- Being part of a multiple pregnancy, such as being a twin or triplet.[ix]
7. Exposure to Childhood Abuse
It seems logical that being exposed to childhood abuse is tied to physical and mental health problems. Studies have shown a connection to the development of uterine fibroids and exposure to abuse early in life.[vii] While nothing can be done to change what happened in the past, one of the best things you can do for yourself is to take care of your physical and emotional health.
8. Using Hair Relaxers
Hair relaxers may contain phthalates, a group of chemicals that are considered to be hormonally disruptive. Detectable levels of phthalates found in urine are associated with uterine fibroid risk. You might consider not using hair relaxers or using them infrequently.[vii]
9. Experiencing Major Life Stresses
Stressful major life events, such as the loss of a child or spouse, divorce, or the birth of a first child, are associated with fibroids.[vii] The stress is thought to lead to changes in hormone levels that encourage the development of fibroids. Taking care of yourself by exercising, getting enough sleep, and eating right could better your emotional and physical well-being and may be helpful for your fibroids as well.
African American women are more likely to develop fibroids than Caucasian women. By the age of 35, 60% of African American women will have fibroids, compared to 40% of Caucasian women.[viii] While you are not able to change your genetics, you can focus on the other causes of uterine fibroids that you do have some control over.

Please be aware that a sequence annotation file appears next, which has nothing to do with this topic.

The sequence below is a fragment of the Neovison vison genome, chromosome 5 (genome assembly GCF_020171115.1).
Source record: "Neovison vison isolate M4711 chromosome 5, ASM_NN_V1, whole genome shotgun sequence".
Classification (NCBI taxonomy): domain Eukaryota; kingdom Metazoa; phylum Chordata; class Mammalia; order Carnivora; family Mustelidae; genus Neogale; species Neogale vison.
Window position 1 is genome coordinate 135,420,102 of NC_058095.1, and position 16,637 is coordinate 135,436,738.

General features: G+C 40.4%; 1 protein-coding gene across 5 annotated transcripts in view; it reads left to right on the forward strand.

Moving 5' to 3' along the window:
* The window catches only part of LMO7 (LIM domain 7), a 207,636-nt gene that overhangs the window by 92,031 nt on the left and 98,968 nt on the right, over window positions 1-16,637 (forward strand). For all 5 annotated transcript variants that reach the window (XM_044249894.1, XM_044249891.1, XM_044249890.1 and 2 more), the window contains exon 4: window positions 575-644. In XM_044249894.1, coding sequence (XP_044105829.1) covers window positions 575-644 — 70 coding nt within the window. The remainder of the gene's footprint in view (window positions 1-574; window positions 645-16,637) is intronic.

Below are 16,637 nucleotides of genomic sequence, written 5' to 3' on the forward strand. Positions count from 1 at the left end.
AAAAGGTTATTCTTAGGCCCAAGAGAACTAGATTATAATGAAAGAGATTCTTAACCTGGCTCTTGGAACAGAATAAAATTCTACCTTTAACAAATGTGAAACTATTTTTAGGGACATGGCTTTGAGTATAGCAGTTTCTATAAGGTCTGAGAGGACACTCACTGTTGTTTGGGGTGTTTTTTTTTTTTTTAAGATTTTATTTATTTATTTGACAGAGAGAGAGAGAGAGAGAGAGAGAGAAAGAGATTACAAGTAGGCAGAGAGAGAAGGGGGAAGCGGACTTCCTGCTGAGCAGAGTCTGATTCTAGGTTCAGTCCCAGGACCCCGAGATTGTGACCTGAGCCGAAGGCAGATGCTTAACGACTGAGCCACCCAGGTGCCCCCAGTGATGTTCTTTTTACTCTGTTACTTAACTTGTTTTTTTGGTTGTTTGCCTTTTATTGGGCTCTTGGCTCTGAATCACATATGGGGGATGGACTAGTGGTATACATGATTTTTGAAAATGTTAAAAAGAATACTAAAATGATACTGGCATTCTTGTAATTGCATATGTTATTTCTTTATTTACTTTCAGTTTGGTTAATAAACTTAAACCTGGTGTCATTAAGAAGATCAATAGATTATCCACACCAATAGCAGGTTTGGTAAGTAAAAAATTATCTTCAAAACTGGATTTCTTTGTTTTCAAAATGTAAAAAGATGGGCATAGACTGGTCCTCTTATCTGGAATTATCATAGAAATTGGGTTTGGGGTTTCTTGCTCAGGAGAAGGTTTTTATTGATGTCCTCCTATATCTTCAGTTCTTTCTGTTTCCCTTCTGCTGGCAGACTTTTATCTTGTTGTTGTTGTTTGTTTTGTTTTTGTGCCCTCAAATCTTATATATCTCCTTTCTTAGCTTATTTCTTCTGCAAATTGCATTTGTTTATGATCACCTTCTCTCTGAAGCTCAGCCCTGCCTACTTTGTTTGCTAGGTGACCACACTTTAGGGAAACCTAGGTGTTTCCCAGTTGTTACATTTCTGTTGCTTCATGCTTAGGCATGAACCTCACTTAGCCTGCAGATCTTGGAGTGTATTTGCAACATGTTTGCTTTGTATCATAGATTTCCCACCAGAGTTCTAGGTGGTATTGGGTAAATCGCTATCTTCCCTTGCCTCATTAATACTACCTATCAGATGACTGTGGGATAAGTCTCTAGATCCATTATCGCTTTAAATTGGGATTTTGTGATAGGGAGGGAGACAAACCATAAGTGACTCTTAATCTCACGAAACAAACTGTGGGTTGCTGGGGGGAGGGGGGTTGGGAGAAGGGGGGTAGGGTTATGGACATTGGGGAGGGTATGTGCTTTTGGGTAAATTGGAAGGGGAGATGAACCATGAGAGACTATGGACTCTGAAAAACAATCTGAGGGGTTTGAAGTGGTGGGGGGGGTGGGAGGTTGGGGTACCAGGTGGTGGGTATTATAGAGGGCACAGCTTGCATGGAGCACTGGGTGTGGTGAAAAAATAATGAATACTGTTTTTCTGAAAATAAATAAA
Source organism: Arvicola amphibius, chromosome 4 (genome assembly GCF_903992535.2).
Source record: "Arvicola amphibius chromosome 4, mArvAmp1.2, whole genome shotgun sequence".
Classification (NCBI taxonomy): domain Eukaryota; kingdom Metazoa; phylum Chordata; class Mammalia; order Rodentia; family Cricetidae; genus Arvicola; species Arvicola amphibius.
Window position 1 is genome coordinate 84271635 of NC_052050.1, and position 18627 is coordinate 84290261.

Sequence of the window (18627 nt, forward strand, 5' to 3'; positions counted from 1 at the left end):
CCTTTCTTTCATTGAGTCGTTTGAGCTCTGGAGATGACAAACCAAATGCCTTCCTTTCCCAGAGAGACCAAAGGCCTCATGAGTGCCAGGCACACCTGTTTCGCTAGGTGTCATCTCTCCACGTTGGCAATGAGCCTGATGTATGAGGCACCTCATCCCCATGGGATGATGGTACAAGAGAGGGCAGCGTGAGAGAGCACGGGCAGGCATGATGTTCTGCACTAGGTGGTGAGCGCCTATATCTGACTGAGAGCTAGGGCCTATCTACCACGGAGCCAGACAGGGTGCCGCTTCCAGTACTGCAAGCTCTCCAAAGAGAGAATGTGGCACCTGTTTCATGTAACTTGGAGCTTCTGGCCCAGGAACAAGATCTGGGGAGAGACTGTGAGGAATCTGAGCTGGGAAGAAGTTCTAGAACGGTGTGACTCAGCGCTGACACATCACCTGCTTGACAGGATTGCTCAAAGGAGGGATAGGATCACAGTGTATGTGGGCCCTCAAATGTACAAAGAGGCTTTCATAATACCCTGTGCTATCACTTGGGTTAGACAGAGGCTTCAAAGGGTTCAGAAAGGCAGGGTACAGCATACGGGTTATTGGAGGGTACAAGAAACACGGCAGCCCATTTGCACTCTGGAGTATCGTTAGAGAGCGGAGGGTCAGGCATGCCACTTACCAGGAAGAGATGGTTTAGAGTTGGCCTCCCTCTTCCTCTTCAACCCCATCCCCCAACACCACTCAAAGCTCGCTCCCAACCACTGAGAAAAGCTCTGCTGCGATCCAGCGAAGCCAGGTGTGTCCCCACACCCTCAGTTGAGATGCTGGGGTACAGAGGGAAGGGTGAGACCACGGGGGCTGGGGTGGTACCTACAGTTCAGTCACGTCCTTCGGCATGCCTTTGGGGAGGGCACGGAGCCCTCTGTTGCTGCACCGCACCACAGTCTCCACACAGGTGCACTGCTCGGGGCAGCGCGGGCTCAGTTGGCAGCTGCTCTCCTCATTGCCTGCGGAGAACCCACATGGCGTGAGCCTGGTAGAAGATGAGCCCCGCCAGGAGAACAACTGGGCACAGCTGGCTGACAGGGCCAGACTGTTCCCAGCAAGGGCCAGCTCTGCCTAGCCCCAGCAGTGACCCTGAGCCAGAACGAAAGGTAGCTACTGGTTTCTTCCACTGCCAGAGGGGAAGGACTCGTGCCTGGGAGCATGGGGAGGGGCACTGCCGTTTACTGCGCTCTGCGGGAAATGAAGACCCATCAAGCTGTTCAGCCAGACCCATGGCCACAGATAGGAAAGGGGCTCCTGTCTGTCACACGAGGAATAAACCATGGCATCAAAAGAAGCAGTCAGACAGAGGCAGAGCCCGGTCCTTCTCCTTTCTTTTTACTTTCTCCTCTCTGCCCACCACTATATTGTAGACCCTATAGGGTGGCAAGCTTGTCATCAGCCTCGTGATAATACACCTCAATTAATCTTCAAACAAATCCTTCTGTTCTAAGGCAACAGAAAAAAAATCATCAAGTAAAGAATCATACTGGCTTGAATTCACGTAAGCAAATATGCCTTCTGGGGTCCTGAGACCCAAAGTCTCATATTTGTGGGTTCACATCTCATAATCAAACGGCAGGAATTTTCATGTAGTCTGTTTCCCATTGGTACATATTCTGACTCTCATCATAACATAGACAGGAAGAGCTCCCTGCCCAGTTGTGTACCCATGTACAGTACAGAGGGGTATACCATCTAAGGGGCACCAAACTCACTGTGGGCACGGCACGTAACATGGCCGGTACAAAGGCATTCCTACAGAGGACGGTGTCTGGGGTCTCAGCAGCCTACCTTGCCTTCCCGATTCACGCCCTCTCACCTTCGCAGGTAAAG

To decrease your risk of developing fibroids, focus on eating a healthy diet and managing your stress. If you have other concerns about possible causes of uterine fibroids, please discuss them with your doctor.
i Khan, A.T., M. Shehmar, and J.K. Gupta, Uterine fibroids: current perspectives. Int J Womens Health, 2014. 6: p. 95-114.
ii NIH – https://www.nichd.nih.gov/health/topics/uterine/conditioninfo/Pages/causes.aspx
iii Wise, L.A., et al., Risk of uterine leiomyomata in relation to tobacco, alcohol and caffeine consumption in the Black Women’s Health Study. Hum Reprod, 2004. 19(8): p. 1746-1754.
iv Fruits and veggies more matters – http://www.fruitsandveggiesmorematters.org/wp-content/uploads/UserFiles/File/pdf/resources/cdc/HowMany_Brochure.pdf
v Wise, L.A., et al., Intake of fruit, vegetables, and carotenoids in relation to risk of uterine leiomyomata. Amm J Clin Nutr, 2011. 94: p. 1620-31.
vi Velez Edwards, D.R., Baird, D.D., Hartmann, K.E., Association of age at menarche with increasing number of fibroids in a cohort of women who underwent standardized ultrasound assessment. Am J Epidemiol, 2013. 178(3): p. 426-433.
vii Catherino, W.H., Eltoukhi, H.M., Al-Hendy, A., Racial and ethnic differences in the pathogenesis and clinical manifestations of uterine leiomyoma, 2013. 31(5): p. 370-379.
ix D’Aloisio, A.A., et al., Early-life exposures and early-onset uterine leiomyomata in black women in the Sister Study. Environ Health Perspect, 2012. 120(3): p. 406-412.
x Zimmermann, A., et al., Prevalence, symptoms and management of uterine fibroids: An international internet-based survey of 21,746 women. BMC Women’s Health, 2012. 12: p. 6-6.